Recent examples include an Ariana Grande concert and the Operation: Sky Fire event where players assemble to collaborate on quests and other game mechanics.

Most of Houseparty’s employees were also absorbed by Epic Games where they worked on ways to increase social interaction across the company’s suite of products.

In the announcement detailing Houseparty’s demise, Epic Games noted that these interactions would be designed and built to make them suitable for the metaverse.

Key takeaways:

  • Houseparty was an app-based group video chat platform for mobile and desktop. The platform was at one point the most popular social app in 82 different countries before being shut down by owner Epic Games in late 2021.
  • Houseparty’s popularity waned after COVID-19 restrictions started to lift and people could enjoy face-to-face interactions. The decline in users was exacerbated by competition from Zoom, Twitter, Facebook, and Clubhouse.
  • Aspects of Houseparty’s social chat technology now underpin similar features in Fortnite. What’s more, former Houseparty employees are working to further Epic Games’ metaverse-related ambitions.

Key Highlights

  • Houseparty was a group video chat platform for mobile and desktop.
  • The platform experienced rapid growth and became the #1 social app in 82 countries by May 2020.
  • Its popularity surged during the pandemic, with over 50 million downloads in April 2020.
  • Houseparty hosted popular live streaming events with celebrity guests like Katy Perry, John Legend, and Alicia Keys.
  • However, as COVID-19 restrictions eased and people started to resume in-person interactions, Houseparty’s appeal declined.
  • The app reported just under 8 million installs in the first eight months of 2021, representing an 83% decline compared to the same period in 2020.
  • Houseparty faced competition from other video chat platforms like Zoom, which also gained popularity during the pandemic for social interactions.
  • Facebook launched the video chat feature Messenger Rooms in April 2020, offering another alternative to Houseparty.
  • Users seeking new experiences migrated to apps like Twitter Spaces or Clubhouse, further impacting Houseparty’s user base.
  • On September 9, 2021, Epic Games announced the shutdown of Houseparty, removing it from app stores immediately.
  • Existing users were given until the end of October to continue using the app before its final shutdown.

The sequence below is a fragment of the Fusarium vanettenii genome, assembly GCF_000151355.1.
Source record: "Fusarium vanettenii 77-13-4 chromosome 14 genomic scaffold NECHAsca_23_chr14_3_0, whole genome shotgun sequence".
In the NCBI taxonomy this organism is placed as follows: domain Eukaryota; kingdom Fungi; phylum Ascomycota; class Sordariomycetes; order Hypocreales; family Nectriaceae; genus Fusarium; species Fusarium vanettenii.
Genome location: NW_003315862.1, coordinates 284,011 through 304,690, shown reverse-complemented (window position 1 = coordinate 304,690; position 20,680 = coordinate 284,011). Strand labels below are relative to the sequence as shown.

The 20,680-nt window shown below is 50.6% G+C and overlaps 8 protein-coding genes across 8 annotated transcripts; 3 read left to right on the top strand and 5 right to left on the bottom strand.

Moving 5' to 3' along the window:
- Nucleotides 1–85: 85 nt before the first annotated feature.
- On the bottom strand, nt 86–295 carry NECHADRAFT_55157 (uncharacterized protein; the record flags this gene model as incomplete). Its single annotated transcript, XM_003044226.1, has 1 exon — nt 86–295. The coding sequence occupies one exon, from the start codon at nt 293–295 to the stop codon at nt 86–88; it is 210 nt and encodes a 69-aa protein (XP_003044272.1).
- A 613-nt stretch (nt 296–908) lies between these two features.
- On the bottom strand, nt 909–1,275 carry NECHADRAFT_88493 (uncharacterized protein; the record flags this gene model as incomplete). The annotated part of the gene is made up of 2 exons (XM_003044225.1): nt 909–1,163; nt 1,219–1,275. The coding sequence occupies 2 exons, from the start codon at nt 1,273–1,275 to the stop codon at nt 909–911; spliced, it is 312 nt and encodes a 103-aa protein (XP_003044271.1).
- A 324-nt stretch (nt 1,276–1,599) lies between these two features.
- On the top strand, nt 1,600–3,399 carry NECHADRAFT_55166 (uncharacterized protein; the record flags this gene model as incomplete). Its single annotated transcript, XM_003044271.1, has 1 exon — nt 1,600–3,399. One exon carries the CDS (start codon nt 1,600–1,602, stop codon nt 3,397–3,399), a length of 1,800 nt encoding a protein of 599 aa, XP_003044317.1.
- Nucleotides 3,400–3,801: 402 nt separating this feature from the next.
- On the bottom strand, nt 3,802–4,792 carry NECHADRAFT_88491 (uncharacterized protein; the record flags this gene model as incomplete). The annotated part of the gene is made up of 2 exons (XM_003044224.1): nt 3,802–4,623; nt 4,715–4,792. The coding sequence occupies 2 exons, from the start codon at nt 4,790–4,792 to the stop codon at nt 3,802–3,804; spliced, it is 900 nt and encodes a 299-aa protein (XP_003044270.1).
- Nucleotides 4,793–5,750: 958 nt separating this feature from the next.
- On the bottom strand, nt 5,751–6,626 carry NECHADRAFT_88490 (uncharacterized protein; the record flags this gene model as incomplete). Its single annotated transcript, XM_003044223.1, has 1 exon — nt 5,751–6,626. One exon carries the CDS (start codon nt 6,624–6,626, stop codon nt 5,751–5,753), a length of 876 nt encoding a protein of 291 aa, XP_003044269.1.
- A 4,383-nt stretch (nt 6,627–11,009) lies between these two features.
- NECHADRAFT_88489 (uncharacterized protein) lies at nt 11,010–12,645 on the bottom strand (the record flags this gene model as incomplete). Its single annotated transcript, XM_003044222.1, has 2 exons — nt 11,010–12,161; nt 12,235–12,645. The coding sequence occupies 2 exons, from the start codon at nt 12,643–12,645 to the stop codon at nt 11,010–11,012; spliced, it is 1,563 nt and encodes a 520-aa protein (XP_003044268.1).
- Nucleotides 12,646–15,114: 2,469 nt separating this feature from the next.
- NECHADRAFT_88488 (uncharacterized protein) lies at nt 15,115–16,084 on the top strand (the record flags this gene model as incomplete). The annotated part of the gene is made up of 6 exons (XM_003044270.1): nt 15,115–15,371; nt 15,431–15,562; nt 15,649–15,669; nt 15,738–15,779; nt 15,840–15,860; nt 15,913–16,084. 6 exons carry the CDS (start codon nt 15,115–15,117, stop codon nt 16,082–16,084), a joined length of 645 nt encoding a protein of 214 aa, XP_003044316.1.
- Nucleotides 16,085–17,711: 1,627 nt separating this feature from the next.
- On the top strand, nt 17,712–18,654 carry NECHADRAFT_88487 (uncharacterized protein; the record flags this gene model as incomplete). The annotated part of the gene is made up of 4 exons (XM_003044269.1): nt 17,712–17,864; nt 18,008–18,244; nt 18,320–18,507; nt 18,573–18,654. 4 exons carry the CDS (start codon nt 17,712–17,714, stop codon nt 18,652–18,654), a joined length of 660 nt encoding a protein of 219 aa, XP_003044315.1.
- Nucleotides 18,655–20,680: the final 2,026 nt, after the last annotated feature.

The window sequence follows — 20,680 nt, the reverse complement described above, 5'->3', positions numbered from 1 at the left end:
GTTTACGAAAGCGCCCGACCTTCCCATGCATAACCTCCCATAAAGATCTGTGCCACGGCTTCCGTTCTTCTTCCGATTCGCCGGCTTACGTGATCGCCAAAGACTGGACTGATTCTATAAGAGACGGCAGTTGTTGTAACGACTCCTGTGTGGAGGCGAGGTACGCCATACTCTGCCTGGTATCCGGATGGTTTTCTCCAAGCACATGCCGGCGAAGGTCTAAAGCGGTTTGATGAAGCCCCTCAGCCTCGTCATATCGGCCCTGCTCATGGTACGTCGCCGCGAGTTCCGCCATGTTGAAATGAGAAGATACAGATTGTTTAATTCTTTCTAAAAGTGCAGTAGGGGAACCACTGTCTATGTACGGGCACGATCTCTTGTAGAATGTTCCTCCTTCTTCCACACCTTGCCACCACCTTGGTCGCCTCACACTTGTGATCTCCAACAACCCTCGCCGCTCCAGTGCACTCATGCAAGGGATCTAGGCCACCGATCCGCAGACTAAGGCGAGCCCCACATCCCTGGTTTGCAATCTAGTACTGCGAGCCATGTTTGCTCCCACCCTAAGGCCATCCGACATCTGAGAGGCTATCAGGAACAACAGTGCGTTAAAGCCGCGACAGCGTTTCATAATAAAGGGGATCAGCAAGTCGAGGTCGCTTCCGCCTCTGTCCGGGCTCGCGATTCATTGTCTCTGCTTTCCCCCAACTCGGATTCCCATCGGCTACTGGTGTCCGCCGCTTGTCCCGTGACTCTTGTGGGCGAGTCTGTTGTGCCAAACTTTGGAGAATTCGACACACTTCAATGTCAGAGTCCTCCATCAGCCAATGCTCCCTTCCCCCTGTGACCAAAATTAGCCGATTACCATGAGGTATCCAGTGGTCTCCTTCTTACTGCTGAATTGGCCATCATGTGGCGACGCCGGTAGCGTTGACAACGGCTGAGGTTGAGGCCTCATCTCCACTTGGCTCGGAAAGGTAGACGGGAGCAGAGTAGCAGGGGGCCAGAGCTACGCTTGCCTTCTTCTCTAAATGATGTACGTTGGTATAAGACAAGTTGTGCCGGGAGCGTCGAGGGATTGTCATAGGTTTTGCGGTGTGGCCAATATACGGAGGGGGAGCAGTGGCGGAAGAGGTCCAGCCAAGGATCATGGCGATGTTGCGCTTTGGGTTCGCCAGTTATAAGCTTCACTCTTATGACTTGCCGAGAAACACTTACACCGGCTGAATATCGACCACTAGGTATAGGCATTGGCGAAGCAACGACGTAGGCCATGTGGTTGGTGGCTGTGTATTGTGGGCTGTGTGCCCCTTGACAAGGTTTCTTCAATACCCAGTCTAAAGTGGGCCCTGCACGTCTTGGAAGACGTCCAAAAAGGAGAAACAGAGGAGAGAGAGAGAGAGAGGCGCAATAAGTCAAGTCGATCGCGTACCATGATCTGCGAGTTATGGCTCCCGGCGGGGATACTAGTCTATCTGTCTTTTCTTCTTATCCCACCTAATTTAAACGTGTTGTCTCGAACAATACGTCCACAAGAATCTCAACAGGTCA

• Epic Games cited the inability to provide the necessary attention and declining returns on investment as reasons for the shutdown.
  • Houseparty’s integration with popular video game Fortnite also suggested its days were numbered.
  • Some aspects of Houseparty’s technology were integrated into Fortnite, with features inspired by its live-streaming events.
  • Houseparty employees were absorbed by Epic Games, focusing on increasing social interaction across the company’s suite of products.
  • Epic Games is working on enhancing social interactions for its metaverse-related ambitions.

Read Next: Free-to-play business modelEpic GamesFortnitePlay-to-earn business modelgaming industry.

Connected Business Models

Play-to-Earn Business Model

The play-to-earn model is a business model allowing gamers to farm or collect cryptocurrency and NFTs that can be sold on the market. This model has become a standard already in the “crypto gaming industry,” where blockchain-based games enable token economics to kick in as an incentive mechanism at scale for users to play and be engaged.

Free-to-Play Business Model

A free-to-play is a model that became particularly popular in gaming. Free-to-play is also commonly referred to as free-to-start. For instance, companies like Epic Games have launched popular games like Fortnite’s Battle Royale, which had ingrained a free-to-play model. This is a model that has become extremely popular in the digital age of gaming.

Epic Games Business Model

Epic Games is a gaming company that develops, publishes, and distributes games. It comprises the Unreal Engine, making money through licensing agreements with developers and creators. Its games (like Fortnite) mostly follow a free-to-play model on PC and an in-app purchase model on the digital marketplace. And its storefront Epic Games Store, taking a 12% cut on games’ sales.

Who Owns Fortnite

Epic Games owns Fortnite; Tim Sweeney, co-founder and CEO, is the major shareholder, with more than 50% of the company. And Tencent with a stake of over 40% of the company. Epic Games develops, publishes, and distributes games. It comprises the Unreal Engine, making money through licensing agreements with developers and creators. While Fortnite primarily follows a free-to-play model with up-sells and digital in-app purchases.